The church. It’s a place of solace and comfort. But on March 11, 2012, it was the place where I received the most devastating news of my life. My father-in-law called to say my hubby – the one we all thought was just battling a bad cold – had died.
The place where I felt so spiritually uplifted and fulfilled became a place of sadness and quite often caused an anxiety attack each time I pulled into the parking lot. If I’m being honest, even now, all those years later, I don’t park in the area where I got the news.
My church was where my faith and death collided. It left me shaken to my core. It made me question my faith and God. I was mad and I considered taking a break from church until I could make peace with Him.
Throughout the past five years, I’ve met many Christian widows who admit to being in my shoes. They were angry at God. They’d prayed for healing, fasted about their spouse’s illness and joined prayer circles. The entire congregation was praying for a miraculous recovery – proof that prayers work – but still they saw their loved one grow weaker with each passing day. In the end, they heard the words that everyone dreads, “There’s nothing else we can do”.
It’s hard to pray and not see your requests answered, especially when there are others dealing with the same set of circumstances and yet they got a breakthrough. The spouse with the odds stacked against him went into remission, the husband who was on the verge of an overdose realized he needed professional help, and the alcoholic husband had a wake-up call after a near fatality. You can’t help but wonder why your own prayers went unfulfilled. I used to wonder if God closed his eyes ever so briefly and allowed death to take my hubby. He was a father, a husband, a son, a brother. He was needed here with us.
It wasn’t until a series of events unfolded in my life, one of which was a sermon where the pastor emphasized the fact that God never promised a life void of trials and tribulations. In fact, in one of the most recognized Psalms, David says, “Even though I walk through the valley of the shadow of death, I will fear no evil, for you are with me; your rod and your staff, they comfort me.”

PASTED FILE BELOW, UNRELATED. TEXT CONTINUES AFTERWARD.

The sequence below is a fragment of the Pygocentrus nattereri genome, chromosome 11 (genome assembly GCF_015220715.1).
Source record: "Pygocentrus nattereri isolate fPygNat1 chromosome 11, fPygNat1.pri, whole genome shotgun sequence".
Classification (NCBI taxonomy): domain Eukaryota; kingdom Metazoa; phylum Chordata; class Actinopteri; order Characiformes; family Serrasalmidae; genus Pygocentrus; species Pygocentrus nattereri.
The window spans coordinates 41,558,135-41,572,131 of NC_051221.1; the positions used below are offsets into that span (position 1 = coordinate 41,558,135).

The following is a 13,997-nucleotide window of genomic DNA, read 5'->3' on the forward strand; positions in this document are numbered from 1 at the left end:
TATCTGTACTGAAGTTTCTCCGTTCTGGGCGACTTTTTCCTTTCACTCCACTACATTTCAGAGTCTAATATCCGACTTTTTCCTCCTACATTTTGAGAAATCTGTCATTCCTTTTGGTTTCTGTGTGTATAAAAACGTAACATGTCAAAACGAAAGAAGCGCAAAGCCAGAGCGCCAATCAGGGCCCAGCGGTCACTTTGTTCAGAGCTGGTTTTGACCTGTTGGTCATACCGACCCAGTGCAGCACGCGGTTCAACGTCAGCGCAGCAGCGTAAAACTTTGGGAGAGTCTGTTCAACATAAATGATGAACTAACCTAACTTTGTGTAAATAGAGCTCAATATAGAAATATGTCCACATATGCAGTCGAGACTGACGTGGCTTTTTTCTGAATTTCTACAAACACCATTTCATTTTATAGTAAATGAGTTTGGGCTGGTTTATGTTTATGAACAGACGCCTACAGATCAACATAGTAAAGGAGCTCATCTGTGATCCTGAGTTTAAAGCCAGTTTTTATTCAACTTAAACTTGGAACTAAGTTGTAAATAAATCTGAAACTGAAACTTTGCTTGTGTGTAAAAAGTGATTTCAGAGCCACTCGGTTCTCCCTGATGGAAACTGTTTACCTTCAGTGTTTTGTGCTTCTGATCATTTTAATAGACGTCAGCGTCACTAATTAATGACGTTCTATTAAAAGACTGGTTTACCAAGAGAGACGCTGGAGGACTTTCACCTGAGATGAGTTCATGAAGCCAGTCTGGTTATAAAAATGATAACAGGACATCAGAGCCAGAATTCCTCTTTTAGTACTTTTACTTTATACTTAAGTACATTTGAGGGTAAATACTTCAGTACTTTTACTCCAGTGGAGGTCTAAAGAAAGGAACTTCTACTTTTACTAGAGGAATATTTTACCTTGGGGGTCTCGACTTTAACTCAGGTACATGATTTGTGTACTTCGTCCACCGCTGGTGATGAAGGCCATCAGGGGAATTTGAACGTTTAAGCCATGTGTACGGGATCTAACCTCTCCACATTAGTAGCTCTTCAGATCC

When you’re in the thick of your loss, even as a Christian, it’s hard at times to feel God’s comfort. It’s isolating, heartbreaking and soul-crushing. You wonder why you – a member of the praise ministry, deaconess, Sunday school teacher, or Bible study leader—was dealt this hand. At times you want to pull away from God. What’s the point of having faith, right?
For those whose relationship with God was strengthened as a result of the loss of their husband, they know the point. They know that God is the God that He’s always been. He is the same God who protected and blessed us before we lost our spouse and He’s the same God who takes care of us in the midst of our storm – and even after we emerge on the other side.
Today at church, the sermon was entitled, “The Danger of Denying the Power of God”. I can’t lie; there were times I doubted that I would ever get back to a place of joy, a place where the sting of my hubby’s death didn’t feel like my heart was being ripped from my chest.
I want to encourage the Christian widow who feels like God has let her down to hold on to her faith even more. It’s hard to see clearly when you’re being battered by life’s storm but know that you haven’t been forsaken. You don’t have to walk away from your beliefs for God to know you’re hurting. He knows you are His Child and that you’re in pain.
It’s often said that God doesn’t give us any more than we can handle. It’s a phrase that I wish we’d stop telling others. We can’t handle losing a spouse. We can’t handle our kids growing up without a father. We can’t handle any of this. We weren’t given this life because we were strong enough to live it. God wants us to be able to turn to Him, especially on our weakest days. We aren’t expected to carry these burdens alone.
Today, my pastor spoke these words that I hope will bring you comfort (as they did for me): You may be going through a difficult time right now but know the salvation of God. He hates to be limited by the people who are supposed to know Him. He can do what is beyond what we ask or think. Turn to God and watch Him blow your mind!”
Mom to a feisty preschooler, Kerry Phillips became widowed at age 32. She runs an online support group for young widows and widowers venturing back into the world of dating and is a blogger for The Huffington Post.